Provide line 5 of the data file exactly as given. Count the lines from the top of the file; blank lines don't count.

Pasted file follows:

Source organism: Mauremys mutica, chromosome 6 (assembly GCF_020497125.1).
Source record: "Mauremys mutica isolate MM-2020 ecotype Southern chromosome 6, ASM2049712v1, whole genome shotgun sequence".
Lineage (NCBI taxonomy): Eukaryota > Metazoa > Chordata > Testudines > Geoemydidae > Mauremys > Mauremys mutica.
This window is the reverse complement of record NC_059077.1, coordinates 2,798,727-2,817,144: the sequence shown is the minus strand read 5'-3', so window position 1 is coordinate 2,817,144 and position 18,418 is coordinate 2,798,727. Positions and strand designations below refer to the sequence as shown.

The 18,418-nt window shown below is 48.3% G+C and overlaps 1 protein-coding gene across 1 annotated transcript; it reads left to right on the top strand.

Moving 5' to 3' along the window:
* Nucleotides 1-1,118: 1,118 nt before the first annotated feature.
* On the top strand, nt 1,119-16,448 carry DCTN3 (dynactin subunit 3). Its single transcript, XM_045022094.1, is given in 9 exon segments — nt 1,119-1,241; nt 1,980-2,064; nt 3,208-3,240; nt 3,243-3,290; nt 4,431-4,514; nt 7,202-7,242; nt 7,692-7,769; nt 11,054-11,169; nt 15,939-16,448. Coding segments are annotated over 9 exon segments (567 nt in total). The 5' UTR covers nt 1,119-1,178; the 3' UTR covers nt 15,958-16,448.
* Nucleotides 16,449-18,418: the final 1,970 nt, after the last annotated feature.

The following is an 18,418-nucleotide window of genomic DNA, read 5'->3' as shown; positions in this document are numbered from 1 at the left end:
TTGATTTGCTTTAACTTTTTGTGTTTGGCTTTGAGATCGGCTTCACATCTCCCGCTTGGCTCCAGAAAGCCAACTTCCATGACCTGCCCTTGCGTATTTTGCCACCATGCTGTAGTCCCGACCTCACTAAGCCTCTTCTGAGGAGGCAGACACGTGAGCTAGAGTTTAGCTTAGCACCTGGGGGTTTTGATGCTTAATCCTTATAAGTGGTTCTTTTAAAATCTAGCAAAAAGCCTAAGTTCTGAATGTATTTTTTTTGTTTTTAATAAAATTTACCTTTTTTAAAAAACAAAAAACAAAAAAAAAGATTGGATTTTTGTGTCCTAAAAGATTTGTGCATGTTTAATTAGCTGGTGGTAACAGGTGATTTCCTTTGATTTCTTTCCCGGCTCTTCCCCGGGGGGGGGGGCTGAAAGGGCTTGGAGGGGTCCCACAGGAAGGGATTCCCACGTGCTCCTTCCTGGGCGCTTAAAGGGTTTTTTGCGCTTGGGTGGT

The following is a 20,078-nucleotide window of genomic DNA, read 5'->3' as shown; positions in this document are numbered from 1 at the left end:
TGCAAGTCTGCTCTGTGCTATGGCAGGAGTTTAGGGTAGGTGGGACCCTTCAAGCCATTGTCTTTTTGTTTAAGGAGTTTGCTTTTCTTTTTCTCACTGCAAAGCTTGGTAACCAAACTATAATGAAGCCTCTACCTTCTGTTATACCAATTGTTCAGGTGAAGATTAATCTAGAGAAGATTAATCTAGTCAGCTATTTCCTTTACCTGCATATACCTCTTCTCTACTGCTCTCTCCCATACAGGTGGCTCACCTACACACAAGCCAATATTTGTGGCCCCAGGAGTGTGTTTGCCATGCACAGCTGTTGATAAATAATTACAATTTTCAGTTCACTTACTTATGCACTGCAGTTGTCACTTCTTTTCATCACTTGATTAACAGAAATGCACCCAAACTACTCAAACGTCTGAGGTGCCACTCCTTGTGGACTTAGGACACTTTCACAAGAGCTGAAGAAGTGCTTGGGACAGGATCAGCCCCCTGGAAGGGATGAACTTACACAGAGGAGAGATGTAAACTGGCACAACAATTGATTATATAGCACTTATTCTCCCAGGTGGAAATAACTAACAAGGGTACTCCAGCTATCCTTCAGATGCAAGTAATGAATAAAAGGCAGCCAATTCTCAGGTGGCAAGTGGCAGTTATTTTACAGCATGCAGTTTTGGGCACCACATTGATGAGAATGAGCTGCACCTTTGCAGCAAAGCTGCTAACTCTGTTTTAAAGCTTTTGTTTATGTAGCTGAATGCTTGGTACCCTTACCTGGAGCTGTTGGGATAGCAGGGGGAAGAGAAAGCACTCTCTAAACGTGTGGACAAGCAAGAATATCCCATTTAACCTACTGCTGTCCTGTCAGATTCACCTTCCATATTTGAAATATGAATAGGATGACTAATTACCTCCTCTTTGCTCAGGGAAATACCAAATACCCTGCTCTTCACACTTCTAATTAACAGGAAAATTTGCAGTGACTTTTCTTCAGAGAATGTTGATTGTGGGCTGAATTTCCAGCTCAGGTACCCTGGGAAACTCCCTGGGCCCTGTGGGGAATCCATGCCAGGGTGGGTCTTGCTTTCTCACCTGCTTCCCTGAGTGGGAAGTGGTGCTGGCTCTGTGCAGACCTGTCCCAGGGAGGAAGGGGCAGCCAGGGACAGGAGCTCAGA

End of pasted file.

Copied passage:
The 18,418-nt window shown below is 48.3% G+C and overlaps 1 protein-coding gene across 1 annotated transcript; it reads left to right on the top strand.